It's great to see folks using PowerShell's Remoting features to run commands on remote machines. It's definitely...
the way of the future, but it can be a bit tricky.
Local resources only
To start, make sure your command isn't trying to access resources that aren't contained locally on whatever machine you've Remoted to. For example, suppose you're on Computer A running Windows 7 or Windows 8. You use Remoting to transmit a command to Computer B, which is running Windows Server 2008 or later. The command must be able to operate entirely from resources contained on Computer B. It's not allowed to access the network in particular.
Why? It can't do this because Remoting delegates your credential to Computer B, but Computer B isn't permitted to delegate that credential any further for security reasons.
If you absolutely need this to happen, you can enable multi-hop delegation by enabling a protocol called CredSSP. There are a number of security concerns with this, so you need to make sure you understand these concerns before proceeding. You can find more information in the free e-book, Secrets of PowerShell Remoting, which has an entire section devoted to CredSSP.
It's all in the timing
Another possible problem with the command could be timing. When you run a command locally by manually typing the command and hitting "Enter," it takes time to type, hit "Enter" and read the results. By the time you start typing the next command, you know everything from the first command is complete.
This isn't necessarily the case when you send a batch of commands to a remote machine. It might execute the first command then proceed to the second command before the first one is done. This is especially possible with external commands that launch separate processes or threads.
To troubleshoot this, use Enter-PSSession to connect to the remote machine and manually run whatever command(s) you've been trying to send over. If they work, they will either work in a batch using Invoke-Command instead, or you have a timing issue.
You can resolve timing issues a few ways. You can throw in some Start-Sleep commands to make the shell pause while a command completes. You can also check for pre-requisites, such as the existence of a file, before proceeding with another command, having the shell sleep for a moment and re-checking before you continue.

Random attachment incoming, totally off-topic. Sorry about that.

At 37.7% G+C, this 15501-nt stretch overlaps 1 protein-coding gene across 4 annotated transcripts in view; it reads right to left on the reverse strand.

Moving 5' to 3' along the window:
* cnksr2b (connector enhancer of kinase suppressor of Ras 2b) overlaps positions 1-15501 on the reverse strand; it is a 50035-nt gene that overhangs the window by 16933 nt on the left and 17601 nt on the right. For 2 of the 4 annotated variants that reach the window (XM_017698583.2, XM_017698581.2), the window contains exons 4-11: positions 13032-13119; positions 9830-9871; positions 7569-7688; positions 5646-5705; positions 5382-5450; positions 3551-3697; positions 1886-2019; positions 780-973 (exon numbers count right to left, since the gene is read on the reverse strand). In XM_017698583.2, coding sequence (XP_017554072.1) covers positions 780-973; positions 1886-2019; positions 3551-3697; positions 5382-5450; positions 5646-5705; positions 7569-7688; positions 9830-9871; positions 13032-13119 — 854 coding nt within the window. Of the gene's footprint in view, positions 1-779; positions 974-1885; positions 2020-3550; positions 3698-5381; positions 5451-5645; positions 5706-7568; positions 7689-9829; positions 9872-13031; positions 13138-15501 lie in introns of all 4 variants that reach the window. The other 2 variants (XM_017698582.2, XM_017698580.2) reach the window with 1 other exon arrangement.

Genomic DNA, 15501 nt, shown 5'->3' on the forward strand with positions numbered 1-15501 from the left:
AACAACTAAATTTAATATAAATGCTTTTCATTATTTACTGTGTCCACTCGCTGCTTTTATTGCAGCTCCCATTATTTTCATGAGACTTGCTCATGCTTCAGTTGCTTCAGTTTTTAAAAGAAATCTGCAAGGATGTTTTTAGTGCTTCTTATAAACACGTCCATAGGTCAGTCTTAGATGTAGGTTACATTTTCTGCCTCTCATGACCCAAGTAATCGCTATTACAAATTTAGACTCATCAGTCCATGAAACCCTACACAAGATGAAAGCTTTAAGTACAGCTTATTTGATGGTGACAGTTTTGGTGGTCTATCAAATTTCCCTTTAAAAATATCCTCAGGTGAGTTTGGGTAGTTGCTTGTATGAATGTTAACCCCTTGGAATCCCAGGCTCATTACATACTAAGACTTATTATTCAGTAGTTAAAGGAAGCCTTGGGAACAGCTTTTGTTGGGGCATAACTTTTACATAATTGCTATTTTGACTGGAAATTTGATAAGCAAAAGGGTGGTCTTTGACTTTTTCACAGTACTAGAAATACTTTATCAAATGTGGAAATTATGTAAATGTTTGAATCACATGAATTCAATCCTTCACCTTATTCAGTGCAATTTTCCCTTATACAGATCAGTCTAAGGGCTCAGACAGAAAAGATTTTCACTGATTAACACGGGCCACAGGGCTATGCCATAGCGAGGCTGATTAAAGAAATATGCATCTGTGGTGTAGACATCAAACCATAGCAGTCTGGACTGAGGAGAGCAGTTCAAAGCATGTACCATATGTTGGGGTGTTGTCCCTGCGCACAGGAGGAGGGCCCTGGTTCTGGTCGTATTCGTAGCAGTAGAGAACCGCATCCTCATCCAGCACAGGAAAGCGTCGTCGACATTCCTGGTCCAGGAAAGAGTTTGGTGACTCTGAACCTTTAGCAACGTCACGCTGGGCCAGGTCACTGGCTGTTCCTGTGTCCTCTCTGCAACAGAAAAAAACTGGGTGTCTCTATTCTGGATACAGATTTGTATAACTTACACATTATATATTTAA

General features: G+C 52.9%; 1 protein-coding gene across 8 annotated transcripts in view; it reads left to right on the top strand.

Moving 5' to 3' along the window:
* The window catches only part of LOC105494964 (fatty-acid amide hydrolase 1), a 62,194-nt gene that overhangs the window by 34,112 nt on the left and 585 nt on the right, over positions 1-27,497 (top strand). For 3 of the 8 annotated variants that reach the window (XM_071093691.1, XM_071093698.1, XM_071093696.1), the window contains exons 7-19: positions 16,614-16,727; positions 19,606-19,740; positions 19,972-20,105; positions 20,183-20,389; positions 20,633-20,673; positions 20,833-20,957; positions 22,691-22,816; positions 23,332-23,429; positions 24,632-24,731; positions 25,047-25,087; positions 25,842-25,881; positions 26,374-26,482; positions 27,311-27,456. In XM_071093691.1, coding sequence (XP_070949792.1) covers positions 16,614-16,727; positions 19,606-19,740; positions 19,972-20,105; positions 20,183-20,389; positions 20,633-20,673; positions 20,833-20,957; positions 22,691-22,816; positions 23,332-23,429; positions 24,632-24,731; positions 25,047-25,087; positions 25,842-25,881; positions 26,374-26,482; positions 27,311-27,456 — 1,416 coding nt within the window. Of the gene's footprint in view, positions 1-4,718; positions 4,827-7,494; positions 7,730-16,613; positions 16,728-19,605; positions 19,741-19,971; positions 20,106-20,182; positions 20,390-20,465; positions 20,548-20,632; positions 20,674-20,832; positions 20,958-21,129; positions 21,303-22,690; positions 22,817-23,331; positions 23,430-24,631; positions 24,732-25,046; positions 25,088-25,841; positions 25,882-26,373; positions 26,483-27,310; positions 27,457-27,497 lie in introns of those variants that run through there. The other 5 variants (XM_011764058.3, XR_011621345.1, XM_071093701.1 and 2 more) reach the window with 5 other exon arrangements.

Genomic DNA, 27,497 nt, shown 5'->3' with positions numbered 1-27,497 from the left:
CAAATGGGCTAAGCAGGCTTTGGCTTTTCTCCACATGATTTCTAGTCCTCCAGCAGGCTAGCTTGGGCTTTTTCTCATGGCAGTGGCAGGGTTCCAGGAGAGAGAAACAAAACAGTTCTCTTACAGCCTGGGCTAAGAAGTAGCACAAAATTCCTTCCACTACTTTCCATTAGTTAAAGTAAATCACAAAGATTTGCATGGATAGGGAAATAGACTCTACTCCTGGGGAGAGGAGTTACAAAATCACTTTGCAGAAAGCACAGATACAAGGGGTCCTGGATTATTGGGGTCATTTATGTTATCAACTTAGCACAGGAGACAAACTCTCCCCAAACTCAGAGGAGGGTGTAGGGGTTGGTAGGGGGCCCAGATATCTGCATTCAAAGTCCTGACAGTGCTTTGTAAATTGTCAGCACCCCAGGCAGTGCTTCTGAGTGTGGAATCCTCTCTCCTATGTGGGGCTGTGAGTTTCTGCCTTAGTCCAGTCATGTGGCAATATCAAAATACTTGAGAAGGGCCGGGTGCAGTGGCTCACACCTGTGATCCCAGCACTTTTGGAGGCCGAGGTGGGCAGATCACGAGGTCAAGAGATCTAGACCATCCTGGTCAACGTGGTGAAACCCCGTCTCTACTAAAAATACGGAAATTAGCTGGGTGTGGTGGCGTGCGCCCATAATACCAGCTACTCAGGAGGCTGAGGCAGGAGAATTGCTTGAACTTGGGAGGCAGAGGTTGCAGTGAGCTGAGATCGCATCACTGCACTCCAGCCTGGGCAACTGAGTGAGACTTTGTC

External command woes
Another possibility, and this only applies to external commands and not native PowerShell cmdlets, is that the remote machine is misinterpreting your command. In PowerShell v3, preceding external commands with two dashes ("--") tells the shell to not even try to parse the command, but to pass it to Cmd.exe as is. This often resolves issues with external command syntax.
The remoting rules
If you're able to successfully run a command by logging directly into the console of the remote machine through a Remote Desktop connection or by physically walking up to the server, but the command won't run via PowerShell Remoting, then you may have hit upon an "environmental snag."
When you Remote into a machine using Invoke-Command, Enter-PSSession or some other mechanism, you don't get a full interactive desktop session like you do when you log onto the console or a Remote Desktop session. PowerShell doesn't execute profile scripts and may not have a full user environment to work with. I haven't seen a lot of commands that failed for that reason, but there are probably a few out there.
If this is your problem, then you can try to resolve it by scheduling your command on the remote machine since Windows' Task Scheduler gets a full user account to work with. This is not guaranteed to fix the problem, but it's worth a shot.
If that doesn't work, then you might just be stuck. If your command needs a full, interactive desktop environment in order to run, then you'll just have to run it that way.
ABOUT THE AUTHOR
Don Jones is one of the world's most well-known and respected PowerShell experts and educators. He's the co-author of three books on PowerShell, and you can find him online, including his PowerShell Q&A forums, by visiting DonJones.com.
Dig Deeper on Windows PowerShell Scripting
Related Q&A from Don Jones
If you don't need a GUI display, PowerShell can be hosted in several hosting applications so you can use cmdlets instead of a graphical input prompt.continue reading
With some simple configuration, admins can run a PowerShell script each time a computer starts with the help of the Task Scheduler GUI and cmdlets.continue reading
Each PowerShell version has different features made useful by add-ins and snap-ins, so admins have to pay attention to what features work where.continue reading
Have a question for an expert?
Please add a title for your question
Get answers from a TechTarget expert on whatever's puzzling you.